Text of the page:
Here is a proposal to make a quick sort of photos.
The problem :
When I come back from vacation, having traveled 4,000 to 5,000 km by car and 300 to 400 km on a hike, I bring back a good about ten thousand photos.
I obviously do not have the time to sort them daily during my stay, so I have to do it on my return.
The solution :
Add a tab (after Library and before Customize) that could be named Sorting.
Display the pictures in a grid or filmtrip (according to the choice) with adjustment of the display size.
Assign the 3 keys located at the bottom left of the keyboard (ZXC for QWERTY - WXC for AZERTY):
Assign left arrow and right arrow to scrolling photos.
Add a filter with 3 options:
Add a trash can
N.B .: Do not talk to me about the filter currently available with its 19 options because when I open it I am seized with convulsions!
When photos are loaded on the hard drive, sorting will be done very quickly. In one hour, we can process a thousand photos.
Then, either we work on the accepted photos, or we review again the pictures in waiting list that will be displayed thanks to the filter.
The rejected photos, once selected will all be erased by pressing the trash. Trash that will only work with the Reject option of the Sort function.
A photographer always takes care of saving his photos on at least 2 supports. So if it is easy to rectify error.
The combination of keys and arrows allows a great speed of execution. It is, IMHO, a defect for PhotoLab.
And if other testers have ideas on this subject, I would be very happy to read it.
I have used PhotoLab~Optics Pro for almost 15 years. I’ve never warmed up to its cataloging style (and slow speed). I know I’m going to be a “wet blanket” here but I do not see DxO - in anything resembling the near future - implementing an effective sorting~cataloging system… and hope they focus mainly on the raw converter aspect of the program not cataloging.
There are many alternate options~suggestions for sorting~culling that have shown up on this Forum over time - one that has been recurring is FastRawViewer. Not used it myself, but it has been recommended by several on the Forum.
I have used Adobe’s Bridge since its inception. I know this program inside and out and it is extremely capable. In a four week period a couple of years ago I sorted~culled 525,000+ images for a NewYork real estate company (their images not mine) who were looking to establish a significant web presence. Bridge was always a help, never a hinderance, in this project.
In any event I would look elsewhere than PhotoLab for your sorting operations… even with your suggestions it still would be too slow for this use (10,000 images - even divided in to sections - yikes!).
Thank you JimScott for these informations.
I just want to be able to sort my photos on import to keep only the best. Then, for the photos I keep (about 10-20%) I also use Bridge to classify them, especially with the Collections (with LR too).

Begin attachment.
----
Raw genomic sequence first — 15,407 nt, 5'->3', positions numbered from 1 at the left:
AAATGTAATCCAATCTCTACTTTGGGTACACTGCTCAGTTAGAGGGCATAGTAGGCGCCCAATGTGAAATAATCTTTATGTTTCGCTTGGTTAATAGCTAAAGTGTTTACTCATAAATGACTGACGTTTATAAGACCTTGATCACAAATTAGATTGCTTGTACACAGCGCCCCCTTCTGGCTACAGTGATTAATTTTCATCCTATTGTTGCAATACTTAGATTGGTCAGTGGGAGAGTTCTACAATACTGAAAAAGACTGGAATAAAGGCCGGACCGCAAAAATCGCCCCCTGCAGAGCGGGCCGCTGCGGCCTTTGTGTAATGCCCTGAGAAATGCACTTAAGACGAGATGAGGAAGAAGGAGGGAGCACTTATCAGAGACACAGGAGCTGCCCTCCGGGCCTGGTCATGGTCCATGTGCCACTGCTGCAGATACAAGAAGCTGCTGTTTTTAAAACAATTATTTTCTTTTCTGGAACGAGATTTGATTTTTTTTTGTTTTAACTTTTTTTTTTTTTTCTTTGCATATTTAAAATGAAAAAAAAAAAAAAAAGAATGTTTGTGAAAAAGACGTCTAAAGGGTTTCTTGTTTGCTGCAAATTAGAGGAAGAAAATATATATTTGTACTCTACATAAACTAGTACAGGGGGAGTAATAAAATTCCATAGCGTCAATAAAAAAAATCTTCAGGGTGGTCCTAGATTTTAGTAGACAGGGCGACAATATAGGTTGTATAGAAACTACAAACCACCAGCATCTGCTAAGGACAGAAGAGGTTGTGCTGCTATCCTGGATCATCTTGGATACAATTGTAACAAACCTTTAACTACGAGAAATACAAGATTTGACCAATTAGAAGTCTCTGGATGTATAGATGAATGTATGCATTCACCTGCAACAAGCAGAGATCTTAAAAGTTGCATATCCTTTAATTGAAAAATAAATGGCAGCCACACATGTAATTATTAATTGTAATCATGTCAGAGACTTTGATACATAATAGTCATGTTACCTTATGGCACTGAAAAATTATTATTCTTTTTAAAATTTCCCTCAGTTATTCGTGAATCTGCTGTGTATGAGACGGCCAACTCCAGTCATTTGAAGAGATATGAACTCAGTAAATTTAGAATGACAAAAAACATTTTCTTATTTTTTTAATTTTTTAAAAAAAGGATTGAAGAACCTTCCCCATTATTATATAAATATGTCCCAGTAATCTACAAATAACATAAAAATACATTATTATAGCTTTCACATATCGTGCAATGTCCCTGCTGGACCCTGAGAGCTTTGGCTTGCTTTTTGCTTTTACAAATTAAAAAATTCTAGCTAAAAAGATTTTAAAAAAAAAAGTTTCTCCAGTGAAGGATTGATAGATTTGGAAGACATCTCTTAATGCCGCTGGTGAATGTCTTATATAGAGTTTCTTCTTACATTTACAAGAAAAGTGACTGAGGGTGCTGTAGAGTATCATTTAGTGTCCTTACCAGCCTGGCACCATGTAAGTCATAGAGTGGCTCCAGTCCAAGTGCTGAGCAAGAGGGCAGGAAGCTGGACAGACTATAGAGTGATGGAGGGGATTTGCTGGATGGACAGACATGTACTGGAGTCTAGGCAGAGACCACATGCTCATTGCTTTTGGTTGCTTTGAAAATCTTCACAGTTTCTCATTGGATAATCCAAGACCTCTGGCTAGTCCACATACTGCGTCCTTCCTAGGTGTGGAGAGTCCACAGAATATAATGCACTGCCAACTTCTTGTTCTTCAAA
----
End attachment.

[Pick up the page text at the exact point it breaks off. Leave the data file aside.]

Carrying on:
PhotoLab and PhotoPro have so far never focused on managing large collections of image files. As you seem to have Bridge and Lr, it is probably best to stick with these to manage your assets, specially if you use keywords.
Perhaps I didn’t make myself clear.
I do not want to manage an images bank with Photolab.
I want to be able to use Photolab more often than I do now. For that I need to upload my photos to Photolab.
Rather than loading my photos on LR and send them to Photolab, I would have liked to load everything on Photolab but for that I need to delete the missed pictures and then work the successful photos.
Then, Bridge will take over to store the completed photos in its images bank.
It’s just sorting the photos at the beginning of the development process to do a first exam and to remove the rejects.
of course you can do it that way but - like mentioned above - it is not the smartest/fastest way in my opinion.
DPL is not built for culling quickly. It is very good in Raw development but not in photo management.
Because of speed and simplicity reasons I would load the pictures on the computer and cull them, keyword, rename etc… in a DAM software like bridge. After all of this use DPL.
you will be happier doing it that way because it is much faster
Has a Filmstrip approach if you wish.
You can assign colour code and / or star rating. You can then filter by these.
Use keys to assign rating / colour code.
Rejected folder is a separate folder where you can double check before deletion.
Works on local, removable and network drives
View histogram data
EXIF time stamp sorting
View EXIF shooting data.
Assign XMP labels
and a host of other tricks.
Just a little advice from a film and digital photographer - instead of snapping away and taking so many pictures only to delete a lot of them, try thinking about what you are photographing at the time, reviewing and deleting those that didn’t work straight away.
Apart from saving time and effort when you download them, you should also consider the shutter count. A lot of cameras quote anything between 100,000 and 200,000 actuations before possible failure. At your rate of shooting, it might not be long before you need either a replacement shutter or even a new camera